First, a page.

Blindspot, the new NBC series, has emerged as one of the fall TV season’s most buzzed-about new shows based almost entirely on the strength of its opening sequence, which, it must be said, is a doozy. A cop in Times Square notices a large, unattended duffel bag on the sidewalk. Upon further examination, he finds a note affixed to the bag demanding that the FBI be contacted at once. Cut to a few hours later and Times Square is an abandoned crime scene, with the bomb squad attempting to discern the contents of the bag. When the bag begins moving, the technician is stunned to find that it contains a nude, disoriented woman (Thor’s Jaimie Alexander) covered from head to toe in tattoos.
This is most certainly a grabber, but it’s really all Blindspot has going for it, at least in its pilot. Once the series starts unpacking the meat of its story, it becomes abundantly clear that what we’re being served is a hodgepodge of things we’ve gotten elsewhere. The woman, predictably dubbed Jane Doe due to the fact that she has no memory of anything prior to her emergence from the bag, is set up with the FBI for debriefing. One particular agent, Kurt Weller (Sullivan Stapleton), is brought in as the primary on the case, due to the fact that his name appears prominently on Jane’s back, tattooed in big, bold letters. Jane’s tattoos are examined and one behind her ear, written in Chinese (which Jane helpfully can read) denotes an address and a date. That brings Weller, Jane and the feds to the apartment of a man named Chao, who, come to find out, has vengeful plans to blow up the Statue of Liberty.
So let’s take a quick inventory. The premise of Blindspot immediately calls to mind one of NBC’s other recent hits (not that there are that many of those to catalogue), The Blacklist, what with its concept of a mysterious wild card paired up with the FBI to solve cases. Jane’s tattoos being a flesh-based network of secrets recalls Prison Break. The amnesiac with a secret espionage-related past summons obvious similarities to The Bourne Identity even before Jane, all too predictably, finds out that she’s also a weapon skilled in adroit hand-to-hand combat (there’s also a little of River Tam from Firefly and Serenity here). Taking a step back, it’s difficult to pinpoint a single attribute of Blindspot that hasn’t been pilfered from something else.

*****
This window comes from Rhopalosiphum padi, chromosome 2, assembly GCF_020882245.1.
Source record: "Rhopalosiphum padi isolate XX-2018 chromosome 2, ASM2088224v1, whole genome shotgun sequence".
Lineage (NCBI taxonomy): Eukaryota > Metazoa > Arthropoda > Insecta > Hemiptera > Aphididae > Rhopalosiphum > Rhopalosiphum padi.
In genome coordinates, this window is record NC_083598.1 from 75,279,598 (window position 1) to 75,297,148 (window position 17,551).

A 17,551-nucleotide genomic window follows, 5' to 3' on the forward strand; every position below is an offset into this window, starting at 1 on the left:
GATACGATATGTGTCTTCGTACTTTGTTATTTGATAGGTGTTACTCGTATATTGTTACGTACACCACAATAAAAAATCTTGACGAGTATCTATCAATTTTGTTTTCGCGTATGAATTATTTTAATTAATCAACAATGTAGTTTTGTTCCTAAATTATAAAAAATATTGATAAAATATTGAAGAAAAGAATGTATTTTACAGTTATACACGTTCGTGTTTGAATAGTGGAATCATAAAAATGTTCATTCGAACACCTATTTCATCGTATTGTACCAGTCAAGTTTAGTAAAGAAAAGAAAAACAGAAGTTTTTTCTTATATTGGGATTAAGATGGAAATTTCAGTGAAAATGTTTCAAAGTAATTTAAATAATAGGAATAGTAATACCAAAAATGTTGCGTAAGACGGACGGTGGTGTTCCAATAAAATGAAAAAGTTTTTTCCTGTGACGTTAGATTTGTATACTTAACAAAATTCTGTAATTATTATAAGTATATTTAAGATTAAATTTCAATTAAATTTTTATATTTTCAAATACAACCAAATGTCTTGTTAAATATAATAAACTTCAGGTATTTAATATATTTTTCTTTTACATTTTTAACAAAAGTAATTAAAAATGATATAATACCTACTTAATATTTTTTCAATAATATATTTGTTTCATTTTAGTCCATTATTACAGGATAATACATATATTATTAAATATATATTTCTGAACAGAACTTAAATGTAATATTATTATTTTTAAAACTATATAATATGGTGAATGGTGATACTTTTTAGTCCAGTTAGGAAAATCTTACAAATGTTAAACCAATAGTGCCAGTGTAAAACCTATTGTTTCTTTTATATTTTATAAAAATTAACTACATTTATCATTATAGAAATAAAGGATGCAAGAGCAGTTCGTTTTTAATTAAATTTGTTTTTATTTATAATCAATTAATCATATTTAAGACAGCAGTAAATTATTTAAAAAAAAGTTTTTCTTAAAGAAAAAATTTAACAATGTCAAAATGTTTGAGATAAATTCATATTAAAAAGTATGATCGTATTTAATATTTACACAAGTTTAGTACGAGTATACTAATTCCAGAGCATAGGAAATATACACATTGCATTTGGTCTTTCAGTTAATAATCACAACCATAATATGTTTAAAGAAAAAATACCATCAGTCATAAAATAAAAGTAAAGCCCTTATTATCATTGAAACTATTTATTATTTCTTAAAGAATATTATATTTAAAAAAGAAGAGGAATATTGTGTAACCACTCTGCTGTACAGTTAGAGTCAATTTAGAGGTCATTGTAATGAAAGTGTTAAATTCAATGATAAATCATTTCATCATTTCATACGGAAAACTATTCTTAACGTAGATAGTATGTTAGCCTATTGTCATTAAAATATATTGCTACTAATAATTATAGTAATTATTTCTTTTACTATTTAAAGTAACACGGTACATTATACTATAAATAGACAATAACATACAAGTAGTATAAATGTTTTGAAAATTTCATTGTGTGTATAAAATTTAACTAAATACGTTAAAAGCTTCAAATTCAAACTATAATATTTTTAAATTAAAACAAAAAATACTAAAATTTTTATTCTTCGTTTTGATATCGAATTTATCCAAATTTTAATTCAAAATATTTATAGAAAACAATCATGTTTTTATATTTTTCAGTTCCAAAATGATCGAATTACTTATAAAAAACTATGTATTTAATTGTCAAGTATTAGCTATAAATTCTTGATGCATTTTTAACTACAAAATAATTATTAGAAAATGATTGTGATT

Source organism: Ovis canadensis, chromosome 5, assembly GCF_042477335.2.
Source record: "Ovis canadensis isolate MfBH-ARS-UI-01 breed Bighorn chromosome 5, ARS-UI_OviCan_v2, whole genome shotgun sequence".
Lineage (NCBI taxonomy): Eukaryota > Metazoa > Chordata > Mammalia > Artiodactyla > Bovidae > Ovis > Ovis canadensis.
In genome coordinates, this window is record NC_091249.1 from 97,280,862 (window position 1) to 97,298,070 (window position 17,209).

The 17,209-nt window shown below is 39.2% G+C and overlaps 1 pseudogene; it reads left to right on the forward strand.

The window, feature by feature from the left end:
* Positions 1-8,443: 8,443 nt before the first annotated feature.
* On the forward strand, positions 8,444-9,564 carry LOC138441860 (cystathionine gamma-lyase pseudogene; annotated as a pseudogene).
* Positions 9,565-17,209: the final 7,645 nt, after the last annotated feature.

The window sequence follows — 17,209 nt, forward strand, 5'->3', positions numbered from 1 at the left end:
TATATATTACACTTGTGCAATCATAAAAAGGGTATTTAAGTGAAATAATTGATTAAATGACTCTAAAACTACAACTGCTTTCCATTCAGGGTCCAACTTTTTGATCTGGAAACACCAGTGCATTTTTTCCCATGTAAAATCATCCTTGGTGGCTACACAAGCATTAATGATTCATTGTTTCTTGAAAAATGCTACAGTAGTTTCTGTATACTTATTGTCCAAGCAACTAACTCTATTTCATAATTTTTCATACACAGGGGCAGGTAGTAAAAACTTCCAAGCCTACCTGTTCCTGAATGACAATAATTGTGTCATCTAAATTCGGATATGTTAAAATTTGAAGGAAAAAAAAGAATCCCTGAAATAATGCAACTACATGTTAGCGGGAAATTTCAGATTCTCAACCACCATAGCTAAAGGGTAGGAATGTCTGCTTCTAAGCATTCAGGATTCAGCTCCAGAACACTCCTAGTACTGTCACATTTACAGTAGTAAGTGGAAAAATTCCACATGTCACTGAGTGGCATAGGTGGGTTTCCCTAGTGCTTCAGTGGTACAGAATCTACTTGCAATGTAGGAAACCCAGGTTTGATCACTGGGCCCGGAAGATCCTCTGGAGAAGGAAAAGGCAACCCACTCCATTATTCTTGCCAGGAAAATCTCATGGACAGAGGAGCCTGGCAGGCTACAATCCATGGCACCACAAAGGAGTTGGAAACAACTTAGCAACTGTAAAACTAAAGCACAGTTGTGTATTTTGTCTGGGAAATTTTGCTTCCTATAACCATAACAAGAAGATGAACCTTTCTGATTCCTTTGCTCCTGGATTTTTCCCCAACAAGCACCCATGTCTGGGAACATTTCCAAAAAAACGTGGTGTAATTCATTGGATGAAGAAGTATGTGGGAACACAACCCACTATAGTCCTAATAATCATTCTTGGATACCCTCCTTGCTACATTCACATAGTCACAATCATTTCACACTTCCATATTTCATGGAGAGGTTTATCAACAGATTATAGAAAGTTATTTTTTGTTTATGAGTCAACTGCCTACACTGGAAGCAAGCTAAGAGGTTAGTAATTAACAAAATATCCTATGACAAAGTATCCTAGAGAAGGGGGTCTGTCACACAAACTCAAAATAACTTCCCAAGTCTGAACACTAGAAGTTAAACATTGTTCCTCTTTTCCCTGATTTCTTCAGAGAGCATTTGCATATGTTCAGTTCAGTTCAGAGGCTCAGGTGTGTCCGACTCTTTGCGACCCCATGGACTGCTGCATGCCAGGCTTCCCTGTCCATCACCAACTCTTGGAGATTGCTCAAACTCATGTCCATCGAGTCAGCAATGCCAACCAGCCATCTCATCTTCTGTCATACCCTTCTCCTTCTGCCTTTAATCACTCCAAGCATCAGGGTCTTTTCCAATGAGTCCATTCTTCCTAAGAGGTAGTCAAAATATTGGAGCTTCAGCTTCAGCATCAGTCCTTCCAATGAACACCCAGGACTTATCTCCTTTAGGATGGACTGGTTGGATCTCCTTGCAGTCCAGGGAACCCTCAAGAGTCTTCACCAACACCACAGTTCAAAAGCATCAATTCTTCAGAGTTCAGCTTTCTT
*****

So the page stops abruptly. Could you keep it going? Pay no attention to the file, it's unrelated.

Alexander is the strongest element to Blindspot. Putting aside her obvious steely-jawed beauty, she makes Jane convincingly lost and vulnerable throughout much of the pilot, before cutting loose with the toughness that’s more familiar to her based on her time in the Marvel universe. Stapleton, however, makes little impression. Weller is your standard-issue rough-hewn, unshaven authority figure, and is given no opportunity to evince any charm or charisma in the series’ inaugural effort. He appears to be cut from the same blandly masculine cloth that gave us current cinematic zero Jai Courtney.
Nothing about Blindspot gives any indication that this is going to be a sharp or witty endeavor. There is virtually no trace of humor in the pilot, and the series it points ahead to looks to be a mundane procedural with some hints of a greater story arc. Your basic network show, in other words. I suppose the narrative framework will be that each of Jane’s tattoos points out a different crime that she has to help Weller and the FBI solve each week, but the application of all those tattoos to Alexander’s body on a weekly basis seems like it will be such a chore that Jane will more than likely be covered with clothing most of the time to obscure them. So there goes the only thing Blindspot had going for it.
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